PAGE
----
Colum Mackey

Resilience in Uncertain Times

Colum graduated from Ulster University having studied Law and currently serves as President of Ulster University Students’ Union where he is completing a second term. He sits as a National Executive Councillor for the National Union of Students (UK) and a trustee of the National Union of Students – Union of Students in Ireland. He holds a seat on Council, the governing body of Ulster University. He has worked to raise the profile of student issues locally and nationally with focuses on sustainable funding for higher education, voter registration and combatting mental health issues in young people. Colum previously volunteered with the Equality Challenge Unit, Habitat for Humanity and the Committee on the Administration of Justice.

Student
Colum Mackey

University
Ulster University

Degree
Law LLB

Work Placement
DDC Advocacy

Host Family
Connie Cordovilla

Date Published
June 19, 2017

Every day the Washington Post delivers stories of policy reforms led by President Trump’s White House; last week tragedy struck as a gunman opened fire on a congressional baseball team and FBI Director James Comey gave evidence at a congressional committee investigating Russian interference in the 2016 Presidential Election. In a city that lives and breathes political discourse everyone is a pundit providing insight, informed or otherwise, into the political landscape.

Dealing with difference and resilience in uncertain times are two of the core focuses for the Class of 2017. The United States offers itself as a constantly evolving case study on overcoming division and persevering through times of turmoil and for 8 weeks I have the opportunity to experience it firsthand.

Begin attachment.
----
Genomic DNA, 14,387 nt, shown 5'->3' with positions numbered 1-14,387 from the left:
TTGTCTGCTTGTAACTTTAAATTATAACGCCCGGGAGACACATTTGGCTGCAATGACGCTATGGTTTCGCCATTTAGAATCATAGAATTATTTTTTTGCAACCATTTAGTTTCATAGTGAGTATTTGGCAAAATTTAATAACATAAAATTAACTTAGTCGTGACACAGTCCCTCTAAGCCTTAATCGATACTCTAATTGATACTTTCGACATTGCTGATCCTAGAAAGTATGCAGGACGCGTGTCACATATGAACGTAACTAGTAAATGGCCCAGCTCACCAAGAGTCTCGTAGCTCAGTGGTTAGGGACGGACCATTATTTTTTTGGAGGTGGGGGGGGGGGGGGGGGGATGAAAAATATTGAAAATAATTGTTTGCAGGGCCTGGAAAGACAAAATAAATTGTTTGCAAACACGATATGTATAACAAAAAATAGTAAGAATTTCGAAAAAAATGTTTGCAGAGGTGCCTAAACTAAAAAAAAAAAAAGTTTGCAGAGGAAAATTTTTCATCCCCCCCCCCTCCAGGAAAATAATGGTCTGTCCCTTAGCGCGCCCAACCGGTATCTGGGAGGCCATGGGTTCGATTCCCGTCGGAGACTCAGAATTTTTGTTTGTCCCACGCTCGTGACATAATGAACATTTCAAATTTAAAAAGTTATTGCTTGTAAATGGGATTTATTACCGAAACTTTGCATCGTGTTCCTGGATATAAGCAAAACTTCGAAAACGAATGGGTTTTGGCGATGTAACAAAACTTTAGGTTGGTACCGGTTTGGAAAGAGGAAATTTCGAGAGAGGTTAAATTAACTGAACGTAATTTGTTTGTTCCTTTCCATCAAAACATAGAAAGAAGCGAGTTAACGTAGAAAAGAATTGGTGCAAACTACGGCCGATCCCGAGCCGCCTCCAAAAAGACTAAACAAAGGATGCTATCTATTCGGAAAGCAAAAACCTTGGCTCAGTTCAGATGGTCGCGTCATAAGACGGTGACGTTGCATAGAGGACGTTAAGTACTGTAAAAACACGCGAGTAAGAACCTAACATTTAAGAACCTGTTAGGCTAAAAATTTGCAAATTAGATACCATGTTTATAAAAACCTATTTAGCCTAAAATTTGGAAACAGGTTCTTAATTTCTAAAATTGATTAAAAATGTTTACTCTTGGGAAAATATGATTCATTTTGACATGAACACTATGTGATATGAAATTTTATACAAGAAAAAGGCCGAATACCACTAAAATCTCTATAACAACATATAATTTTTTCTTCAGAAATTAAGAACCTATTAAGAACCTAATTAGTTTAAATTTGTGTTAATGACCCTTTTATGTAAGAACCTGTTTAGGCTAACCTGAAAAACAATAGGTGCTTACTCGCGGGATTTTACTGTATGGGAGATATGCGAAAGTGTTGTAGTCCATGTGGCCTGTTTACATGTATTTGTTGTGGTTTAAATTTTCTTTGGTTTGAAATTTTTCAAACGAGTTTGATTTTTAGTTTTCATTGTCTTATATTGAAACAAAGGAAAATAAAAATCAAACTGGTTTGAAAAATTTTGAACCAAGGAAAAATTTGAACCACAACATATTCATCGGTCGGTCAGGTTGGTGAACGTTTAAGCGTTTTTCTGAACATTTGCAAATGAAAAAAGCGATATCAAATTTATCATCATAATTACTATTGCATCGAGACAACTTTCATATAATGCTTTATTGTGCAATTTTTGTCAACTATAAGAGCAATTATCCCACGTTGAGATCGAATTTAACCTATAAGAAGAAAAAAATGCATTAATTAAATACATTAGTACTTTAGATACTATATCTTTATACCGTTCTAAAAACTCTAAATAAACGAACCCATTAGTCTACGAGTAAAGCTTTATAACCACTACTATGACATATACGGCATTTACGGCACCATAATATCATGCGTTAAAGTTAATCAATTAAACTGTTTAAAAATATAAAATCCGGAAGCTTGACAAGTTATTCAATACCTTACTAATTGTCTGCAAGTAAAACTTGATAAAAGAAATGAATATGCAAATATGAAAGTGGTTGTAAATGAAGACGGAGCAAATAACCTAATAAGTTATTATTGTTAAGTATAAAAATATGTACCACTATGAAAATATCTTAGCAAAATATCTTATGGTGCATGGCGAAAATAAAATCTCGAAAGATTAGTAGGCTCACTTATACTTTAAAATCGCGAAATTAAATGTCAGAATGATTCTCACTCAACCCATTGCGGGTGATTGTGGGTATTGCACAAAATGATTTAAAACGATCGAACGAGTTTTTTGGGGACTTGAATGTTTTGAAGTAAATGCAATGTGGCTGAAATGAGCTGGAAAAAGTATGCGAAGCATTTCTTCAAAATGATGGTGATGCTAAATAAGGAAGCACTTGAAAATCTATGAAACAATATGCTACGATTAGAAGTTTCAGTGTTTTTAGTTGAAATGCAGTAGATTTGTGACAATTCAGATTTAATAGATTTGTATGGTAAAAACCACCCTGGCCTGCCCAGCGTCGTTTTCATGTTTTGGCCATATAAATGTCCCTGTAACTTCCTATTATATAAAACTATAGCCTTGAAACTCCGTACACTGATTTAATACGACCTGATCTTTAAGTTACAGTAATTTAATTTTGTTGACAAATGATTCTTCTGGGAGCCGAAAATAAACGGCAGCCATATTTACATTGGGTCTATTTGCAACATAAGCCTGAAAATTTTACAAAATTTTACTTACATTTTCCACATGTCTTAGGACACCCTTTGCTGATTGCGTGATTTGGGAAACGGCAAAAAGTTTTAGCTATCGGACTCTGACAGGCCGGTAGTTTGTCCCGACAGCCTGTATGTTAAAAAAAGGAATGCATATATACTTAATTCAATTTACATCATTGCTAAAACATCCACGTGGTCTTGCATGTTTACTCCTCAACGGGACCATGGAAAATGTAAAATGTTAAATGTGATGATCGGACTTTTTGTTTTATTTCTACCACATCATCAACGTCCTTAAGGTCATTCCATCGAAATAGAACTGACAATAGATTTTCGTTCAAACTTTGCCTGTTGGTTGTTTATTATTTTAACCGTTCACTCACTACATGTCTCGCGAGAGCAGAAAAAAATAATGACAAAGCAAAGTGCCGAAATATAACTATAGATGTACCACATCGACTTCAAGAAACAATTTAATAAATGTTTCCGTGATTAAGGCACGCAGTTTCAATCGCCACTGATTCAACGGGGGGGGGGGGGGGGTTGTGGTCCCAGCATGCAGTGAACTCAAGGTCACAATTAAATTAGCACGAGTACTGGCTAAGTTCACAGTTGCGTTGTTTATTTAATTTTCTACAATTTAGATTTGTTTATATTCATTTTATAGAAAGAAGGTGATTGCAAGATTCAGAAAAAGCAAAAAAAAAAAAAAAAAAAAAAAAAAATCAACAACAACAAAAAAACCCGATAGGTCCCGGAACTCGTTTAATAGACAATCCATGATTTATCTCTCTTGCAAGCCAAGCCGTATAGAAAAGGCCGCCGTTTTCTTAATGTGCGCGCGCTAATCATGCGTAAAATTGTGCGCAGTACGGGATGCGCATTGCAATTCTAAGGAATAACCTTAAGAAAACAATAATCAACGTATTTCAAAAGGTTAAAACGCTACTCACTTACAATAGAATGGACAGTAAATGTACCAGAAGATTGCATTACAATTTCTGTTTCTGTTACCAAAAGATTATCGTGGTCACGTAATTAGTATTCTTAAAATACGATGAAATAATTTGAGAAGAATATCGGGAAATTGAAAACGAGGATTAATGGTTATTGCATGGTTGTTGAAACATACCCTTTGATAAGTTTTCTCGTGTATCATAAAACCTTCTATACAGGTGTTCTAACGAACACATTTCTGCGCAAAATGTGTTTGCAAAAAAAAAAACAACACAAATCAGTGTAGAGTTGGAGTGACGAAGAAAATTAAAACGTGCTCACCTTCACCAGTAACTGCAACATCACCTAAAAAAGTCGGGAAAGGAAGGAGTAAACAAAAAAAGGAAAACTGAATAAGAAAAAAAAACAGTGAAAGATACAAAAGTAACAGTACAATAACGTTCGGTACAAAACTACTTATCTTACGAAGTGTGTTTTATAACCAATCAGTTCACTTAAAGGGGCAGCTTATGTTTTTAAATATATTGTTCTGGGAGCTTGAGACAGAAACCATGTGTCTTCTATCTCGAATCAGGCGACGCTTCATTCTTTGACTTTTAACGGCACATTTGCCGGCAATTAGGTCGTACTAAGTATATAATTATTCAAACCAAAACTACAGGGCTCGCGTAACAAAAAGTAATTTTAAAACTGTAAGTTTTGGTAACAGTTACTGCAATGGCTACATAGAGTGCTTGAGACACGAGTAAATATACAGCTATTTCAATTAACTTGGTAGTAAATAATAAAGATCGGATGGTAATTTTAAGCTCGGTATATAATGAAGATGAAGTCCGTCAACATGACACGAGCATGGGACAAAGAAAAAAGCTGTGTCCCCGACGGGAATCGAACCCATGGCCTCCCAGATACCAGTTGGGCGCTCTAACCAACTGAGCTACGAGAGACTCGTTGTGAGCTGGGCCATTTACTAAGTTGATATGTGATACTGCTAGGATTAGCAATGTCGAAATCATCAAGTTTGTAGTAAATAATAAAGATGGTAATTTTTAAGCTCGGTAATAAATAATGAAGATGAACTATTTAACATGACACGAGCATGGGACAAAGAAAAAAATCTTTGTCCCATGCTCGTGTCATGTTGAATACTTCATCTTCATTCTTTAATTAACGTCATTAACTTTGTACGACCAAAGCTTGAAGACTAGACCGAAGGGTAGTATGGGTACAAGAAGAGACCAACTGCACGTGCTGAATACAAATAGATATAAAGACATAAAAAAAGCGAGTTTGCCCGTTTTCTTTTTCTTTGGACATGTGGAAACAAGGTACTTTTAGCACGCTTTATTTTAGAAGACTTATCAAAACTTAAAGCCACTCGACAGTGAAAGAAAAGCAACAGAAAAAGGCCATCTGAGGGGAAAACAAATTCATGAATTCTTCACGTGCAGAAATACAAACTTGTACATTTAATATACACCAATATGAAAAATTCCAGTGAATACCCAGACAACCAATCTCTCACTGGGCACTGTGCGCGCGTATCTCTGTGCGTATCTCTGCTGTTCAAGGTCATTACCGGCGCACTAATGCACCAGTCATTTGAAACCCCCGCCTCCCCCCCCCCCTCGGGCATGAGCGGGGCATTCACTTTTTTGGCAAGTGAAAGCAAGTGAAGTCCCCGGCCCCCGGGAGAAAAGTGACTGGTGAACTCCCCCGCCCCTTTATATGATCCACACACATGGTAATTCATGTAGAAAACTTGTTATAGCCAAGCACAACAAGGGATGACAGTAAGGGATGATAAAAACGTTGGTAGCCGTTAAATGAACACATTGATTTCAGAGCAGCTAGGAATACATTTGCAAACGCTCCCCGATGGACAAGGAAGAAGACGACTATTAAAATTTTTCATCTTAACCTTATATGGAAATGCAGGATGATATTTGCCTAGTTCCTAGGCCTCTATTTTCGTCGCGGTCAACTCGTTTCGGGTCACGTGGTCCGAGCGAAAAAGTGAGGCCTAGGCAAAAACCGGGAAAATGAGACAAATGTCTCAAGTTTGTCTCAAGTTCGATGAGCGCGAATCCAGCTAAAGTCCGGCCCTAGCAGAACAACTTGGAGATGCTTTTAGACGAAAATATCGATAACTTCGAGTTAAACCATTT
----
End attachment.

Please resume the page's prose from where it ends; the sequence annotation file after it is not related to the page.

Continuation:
On my second weekend in Washington, my host mum took me visit two of the key corners of America’s Historic Triangle in Virginia: the site of the first permanent English colony, Jamestown, and the former capital of the Virginia Colony, Williamsburg. Both function as ‘living museums’ with actors and historians dressed in period costume giving an insight into life in the 17th century. The sites are immaculately restored, the staff are well informed and the weather wasn’t bad either!

The colonial project, which started as a business venture, grew to serve as the foundation of the birth of a nation. The formative years at Jamestown were filled with famine, hostility with the native Powhatan population and struggles over a lack of leadership. Later, Williamsburg would play a key role in the American Revolution as a people rose up to usurp the monarch.

Over the course of the last fortnight I listened to speakers from all sides of the political divide and none address the class; from an advisor to the Obama administration, leaders in the trade union movement, the Irish Ambassador, a former Republican Senator, the NI Bureau and a former FOX news anchor. My trip to Williamsburg and the insight it gave me into the early days of American history served as a reminder of how far things have come. While the divide faced by the people here is no longer one of subjects opposed to their monarch the divergence of opinion in the country’s politics and across its capital are still very real.

As a class, we have been challenged to look at the divides at home and find shared solutions. A small group of us will be focusing on the migration debate that continues north and south of the border in Ireland and laying out a vision for 2040.

There is no more fitting place to consider these problems than in DC, the administrative home of a nation of immigrants. A country where many are still uncomfortable with cultural difference and where the immigration debate has shifted to building walls, blacklisting countries in the Middle East and extreme vetting. Perhaps this is a look into our future or perhaps Northern Ireland and Ireland will take a different path, it’s for us to decide if we want to be a spectator or a participant in that debate. At times the divisions can seem insurmountable but as history has shown us change is inevitable, even if for some this change isn’t the progress we hope for.